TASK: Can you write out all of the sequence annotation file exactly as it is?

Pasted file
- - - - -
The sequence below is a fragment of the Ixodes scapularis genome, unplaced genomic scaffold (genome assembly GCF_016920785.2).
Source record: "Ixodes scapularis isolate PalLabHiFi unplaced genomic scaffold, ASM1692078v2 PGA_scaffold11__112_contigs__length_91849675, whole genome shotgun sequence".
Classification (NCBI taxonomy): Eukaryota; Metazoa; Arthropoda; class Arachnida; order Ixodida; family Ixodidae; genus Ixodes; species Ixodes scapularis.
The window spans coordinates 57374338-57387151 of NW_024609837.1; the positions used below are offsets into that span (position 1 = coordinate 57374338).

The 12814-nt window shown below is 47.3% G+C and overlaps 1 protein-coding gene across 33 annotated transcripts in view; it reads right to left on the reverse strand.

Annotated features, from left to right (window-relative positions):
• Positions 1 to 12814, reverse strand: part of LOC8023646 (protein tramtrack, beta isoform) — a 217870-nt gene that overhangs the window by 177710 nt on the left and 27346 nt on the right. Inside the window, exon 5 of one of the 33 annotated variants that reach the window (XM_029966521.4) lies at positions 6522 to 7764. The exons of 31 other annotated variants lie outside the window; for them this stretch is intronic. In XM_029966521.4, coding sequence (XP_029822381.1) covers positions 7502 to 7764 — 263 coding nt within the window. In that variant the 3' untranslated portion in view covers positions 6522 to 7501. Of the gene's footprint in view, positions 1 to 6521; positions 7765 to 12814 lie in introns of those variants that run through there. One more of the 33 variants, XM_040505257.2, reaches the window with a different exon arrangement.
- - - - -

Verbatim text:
The sequence below is a fragment of the Ixodes scapularis genome, unplaced genomic scaffold (genome assembly GCF_016920785.2).
Source record: "Ixodes scapularis isolate PalLabHiFi unplaced genomic scaffold, ASM1692078v2 PGA_scaffold11__112_contigs__length_91849675, whole genome shotgun sequence".
Classification (NCBI taxonomy): Eukaryota; Metazoa; Arthropoda; class Arachnida; order Ixodida; family Ixodidae; genus Ixodes; species Ixodes scapularis.
The window spans coordinates 57374338-57387151 of NW_024609837.1; the positions used below are offsets into that span (position 1 = coordinate 57374338).

The 12814-nt window shown below is 47.3% G+C and overlaps 1 protein-coding gene across 33 annotated transcripts in view; it reads right to left on the reverse strand.

Annotated features, from left to right (window-relative positions):
• Positions 1 to 12814, reverse strand: part of LOC8023646 (protein tramtrack, beta isoform) — a 217870-nt gene that overhangs the window by 177710 nt on the left and 27346 nt on the right. Inside the window, exon 5 of one of the 33 annotated variants that reach the window (XM_029966521.4) lies at positions 6522 to 7764. The exons of 31 other annotated variants lie outside the window; for them this stretch is intronic. In XM_029966521.4, coding sequence (XP_029822381.1) covers positions 7502 to 7764 — 263 coding nt within the window. In that variant the 3' untranslated portion in view covers positions 6522 to 7501. Of the gene's footprint in view, positions 1 to 6521; positions 7765 to 12814 lie in introns of those variants that run through there. One more of the 33 variants, XM_040505257.2, reaches the window with a different exon arrangement.